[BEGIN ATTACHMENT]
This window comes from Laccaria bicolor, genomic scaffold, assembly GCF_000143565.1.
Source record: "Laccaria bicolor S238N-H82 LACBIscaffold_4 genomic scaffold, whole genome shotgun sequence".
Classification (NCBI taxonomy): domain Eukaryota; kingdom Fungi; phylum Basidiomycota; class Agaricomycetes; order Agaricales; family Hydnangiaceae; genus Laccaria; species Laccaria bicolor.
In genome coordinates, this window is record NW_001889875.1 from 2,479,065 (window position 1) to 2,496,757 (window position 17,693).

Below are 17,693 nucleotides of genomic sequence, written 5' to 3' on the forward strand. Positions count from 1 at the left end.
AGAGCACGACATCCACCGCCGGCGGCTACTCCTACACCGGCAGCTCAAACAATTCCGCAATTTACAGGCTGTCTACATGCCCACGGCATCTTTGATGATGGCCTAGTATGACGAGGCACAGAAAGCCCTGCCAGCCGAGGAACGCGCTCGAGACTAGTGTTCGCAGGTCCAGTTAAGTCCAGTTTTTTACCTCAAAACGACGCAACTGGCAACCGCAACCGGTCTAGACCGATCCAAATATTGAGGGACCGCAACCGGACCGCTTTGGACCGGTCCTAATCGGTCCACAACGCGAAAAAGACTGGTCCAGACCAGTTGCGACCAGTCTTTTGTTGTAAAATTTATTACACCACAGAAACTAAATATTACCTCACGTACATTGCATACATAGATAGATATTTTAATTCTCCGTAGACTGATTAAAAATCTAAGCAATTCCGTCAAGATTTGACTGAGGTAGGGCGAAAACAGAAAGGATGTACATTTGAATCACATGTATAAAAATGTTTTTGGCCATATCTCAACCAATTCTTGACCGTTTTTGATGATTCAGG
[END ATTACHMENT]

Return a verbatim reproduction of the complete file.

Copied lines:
This window comes from Laccaria bicolor, genomic scaffold, assembly GCF_000143565.1.
Source record: "Laccaria bicolor S238N-H82 LACBIscaffold_4 genomic scaffold, whole genome shotgun sequence".
Classification (NCBI taxonomy): domain Eukaryota; kingdom Fungi; phylum Basidiomycota; class Agaricomycetes; order Agaricales; family Hydnangiaceae; genus Laccaria; species Laccaria bicolor.
In genome coordinates, this window is record NW_001889875.1 from 2,479,065 (window position 1) to 2,496,757 (window position 17,693).

Below are 17,693 nucleotides of genomic sequence, written 5' to 3' on the forward strand. Positions count from 1 at the left end.
AGAGCACGACATCCACCGCCGGCGGCTACTCCTACACCGGCAGCTCAAACAATTCCGCAATTTACAGGCTGTCTACATGCCCACGGCATCTTTGATGATGGCCTAGTATGACGAGGCACAGAAAGCCCTGCCAGCCGAGGAACGCGCTCGAGACTAGTGTTCGCAGGTCCAGTTAAGTCCAGTTTTTTACCTCAAAACGACGCAACTGGCAACCGCAACCGGTCTAGACCGATCCAAATATTGAGGGACCGCAACCGGACCGCTTTGGACCGGTCCTAATCGGTCCACAACGCGAAAAAGACTGGTCCAGACCAGTTGCGACCAGTCTTTTGTTGTAAAATTTATTACACCACAGAAACTAAATATTACCTCACGTACATTGCATACATAGATAGATATTTTAATTCTCCGTAGACTGATTAAAAATCTAAGCAATTCCGTCAAGATTTGACTGAGGTAGGGCGAAAACAGAAAGGATGTACATTTGAATCACATGTATAAAAATGTTTTTGGCCATATCTCAACCAATTCTTGACCGTTTTTGATGATTCAGG